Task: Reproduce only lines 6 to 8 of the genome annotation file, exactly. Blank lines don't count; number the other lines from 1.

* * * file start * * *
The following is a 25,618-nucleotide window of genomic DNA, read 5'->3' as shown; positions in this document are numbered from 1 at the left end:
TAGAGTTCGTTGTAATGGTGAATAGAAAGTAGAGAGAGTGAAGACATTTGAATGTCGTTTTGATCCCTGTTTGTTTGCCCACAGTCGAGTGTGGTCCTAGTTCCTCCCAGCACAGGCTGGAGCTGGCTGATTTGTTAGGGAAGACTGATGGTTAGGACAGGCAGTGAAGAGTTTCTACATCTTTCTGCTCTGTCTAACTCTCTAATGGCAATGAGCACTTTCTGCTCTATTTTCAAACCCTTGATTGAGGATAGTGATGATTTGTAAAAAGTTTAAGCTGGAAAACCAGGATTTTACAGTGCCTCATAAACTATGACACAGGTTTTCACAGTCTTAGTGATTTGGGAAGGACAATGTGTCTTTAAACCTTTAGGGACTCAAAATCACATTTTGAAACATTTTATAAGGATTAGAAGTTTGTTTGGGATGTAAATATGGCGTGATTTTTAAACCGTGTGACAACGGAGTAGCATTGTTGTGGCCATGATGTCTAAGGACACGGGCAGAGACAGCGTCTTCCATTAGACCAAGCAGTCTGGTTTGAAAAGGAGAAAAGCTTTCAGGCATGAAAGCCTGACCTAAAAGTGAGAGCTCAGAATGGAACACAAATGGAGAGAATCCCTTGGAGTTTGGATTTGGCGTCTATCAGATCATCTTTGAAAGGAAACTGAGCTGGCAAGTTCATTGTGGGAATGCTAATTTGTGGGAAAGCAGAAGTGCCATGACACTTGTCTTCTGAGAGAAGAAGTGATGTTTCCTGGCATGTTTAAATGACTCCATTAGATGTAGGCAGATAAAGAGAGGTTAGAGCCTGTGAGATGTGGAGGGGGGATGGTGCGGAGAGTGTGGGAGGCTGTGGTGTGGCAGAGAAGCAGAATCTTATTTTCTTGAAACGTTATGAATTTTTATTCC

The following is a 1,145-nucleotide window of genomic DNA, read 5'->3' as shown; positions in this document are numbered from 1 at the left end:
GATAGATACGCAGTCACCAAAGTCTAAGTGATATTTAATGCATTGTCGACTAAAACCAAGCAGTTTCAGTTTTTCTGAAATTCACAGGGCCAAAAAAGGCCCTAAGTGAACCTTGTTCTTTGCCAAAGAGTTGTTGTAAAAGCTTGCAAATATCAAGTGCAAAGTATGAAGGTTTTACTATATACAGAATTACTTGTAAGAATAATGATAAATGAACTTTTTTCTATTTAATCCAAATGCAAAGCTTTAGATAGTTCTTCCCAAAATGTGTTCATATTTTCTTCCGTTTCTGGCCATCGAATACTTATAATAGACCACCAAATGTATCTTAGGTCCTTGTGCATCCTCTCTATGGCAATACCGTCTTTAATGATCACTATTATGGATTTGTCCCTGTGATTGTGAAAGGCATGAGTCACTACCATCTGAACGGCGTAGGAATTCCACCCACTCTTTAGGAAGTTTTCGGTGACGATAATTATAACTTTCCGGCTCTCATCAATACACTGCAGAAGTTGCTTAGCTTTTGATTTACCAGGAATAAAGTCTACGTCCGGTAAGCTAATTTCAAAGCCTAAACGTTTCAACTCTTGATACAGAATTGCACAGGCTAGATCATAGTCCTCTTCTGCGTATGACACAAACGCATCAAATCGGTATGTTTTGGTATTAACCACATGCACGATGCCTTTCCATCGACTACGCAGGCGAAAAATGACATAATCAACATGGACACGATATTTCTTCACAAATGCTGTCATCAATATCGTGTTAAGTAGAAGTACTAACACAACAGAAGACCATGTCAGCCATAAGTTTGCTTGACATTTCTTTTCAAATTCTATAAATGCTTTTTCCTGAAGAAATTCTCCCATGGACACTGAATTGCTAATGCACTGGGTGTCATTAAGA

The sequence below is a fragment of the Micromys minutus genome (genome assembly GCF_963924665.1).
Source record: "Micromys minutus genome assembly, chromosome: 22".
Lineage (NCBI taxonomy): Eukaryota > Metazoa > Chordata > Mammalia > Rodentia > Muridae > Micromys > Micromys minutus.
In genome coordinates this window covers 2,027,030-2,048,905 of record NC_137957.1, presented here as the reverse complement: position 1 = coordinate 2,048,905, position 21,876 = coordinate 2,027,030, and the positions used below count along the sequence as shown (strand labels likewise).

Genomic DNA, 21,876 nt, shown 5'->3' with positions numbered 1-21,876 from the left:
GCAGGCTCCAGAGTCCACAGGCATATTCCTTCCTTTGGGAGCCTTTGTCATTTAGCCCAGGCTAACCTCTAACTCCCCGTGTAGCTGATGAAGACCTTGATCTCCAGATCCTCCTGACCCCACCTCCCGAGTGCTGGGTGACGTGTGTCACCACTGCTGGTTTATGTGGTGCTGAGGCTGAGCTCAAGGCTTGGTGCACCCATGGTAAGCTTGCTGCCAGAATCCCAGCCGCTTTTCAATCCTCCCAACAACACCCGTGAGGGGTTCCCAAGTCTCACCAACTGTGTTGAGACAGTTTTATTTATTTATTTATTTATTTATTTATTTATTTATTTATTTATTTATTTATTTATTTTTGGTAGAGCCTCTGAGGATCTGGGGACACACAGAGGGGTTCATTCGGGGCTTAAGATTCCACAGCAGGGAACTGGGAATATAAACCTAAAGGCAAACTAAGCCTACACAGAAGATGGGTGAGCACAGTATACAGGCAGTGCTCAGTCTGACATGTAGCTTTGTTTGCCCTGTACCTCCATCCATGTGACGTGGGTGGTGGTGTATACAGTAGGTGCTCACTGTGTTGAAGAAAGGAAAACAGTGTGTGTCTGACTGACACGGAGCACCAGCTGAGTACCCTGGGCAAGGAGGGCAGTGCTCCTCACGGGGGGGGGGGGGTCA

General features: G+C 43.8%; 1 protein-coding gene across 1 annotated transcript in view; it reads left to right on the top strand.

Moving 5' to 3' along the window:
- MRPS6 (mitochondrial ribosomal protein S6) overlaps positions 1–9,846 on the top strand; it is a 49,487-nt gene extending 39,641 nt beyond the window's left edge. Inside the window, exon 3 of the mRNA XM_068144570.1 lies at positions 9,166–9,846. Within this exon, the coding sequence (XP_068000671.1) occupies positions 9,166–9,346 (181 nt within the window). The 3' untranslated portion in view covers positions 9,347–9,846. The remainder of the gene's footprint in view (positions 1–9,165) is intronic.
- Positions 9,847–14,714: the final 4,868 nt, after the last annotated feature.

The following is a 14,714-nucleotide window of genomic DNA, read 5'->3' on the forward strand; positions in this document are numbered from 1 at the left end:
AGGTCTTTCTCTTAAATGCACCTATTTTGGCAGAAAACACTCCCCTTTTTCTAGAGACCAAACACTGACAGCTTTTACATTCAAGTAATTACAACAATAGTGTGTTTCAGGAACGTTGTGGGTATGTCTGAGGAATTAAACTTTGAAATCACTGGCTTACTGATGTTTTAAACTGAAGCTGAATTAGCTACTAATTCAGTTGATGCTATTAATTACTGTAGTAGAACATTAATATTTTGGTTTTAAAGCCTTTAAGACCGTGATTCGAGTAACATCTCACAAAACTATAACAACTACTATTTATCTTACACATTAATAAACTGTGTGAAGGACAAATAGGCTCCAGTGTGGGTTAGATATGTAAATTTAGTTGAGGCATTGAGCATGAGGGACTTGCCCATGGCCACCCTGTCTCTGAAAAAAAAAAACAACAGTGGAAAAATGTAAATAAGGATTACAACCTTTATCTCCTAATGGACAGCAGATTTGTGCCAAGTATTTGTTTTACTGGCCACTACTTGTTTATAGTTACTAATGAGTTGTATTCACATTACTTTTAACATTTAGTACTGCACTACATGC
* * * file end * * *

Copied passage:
Source record: "Micromys minutus genome assembly, chromosome: 22".
Lineage (NCBI taxonomy): Eukaryota > Metazoa > Chordata > Mammalia > Rodentia > Muridae > Micromys > Micromys minutus.
In genome coordinates this window covers 2,027,030-2,048,905 of record NC_137957.1, presented here as the reverse complement: position 1 = coordinate 2,048,905, position 21,876 = coordinate 2,027,030, and the positions used below count along the sequence as shown (strand labels likewise).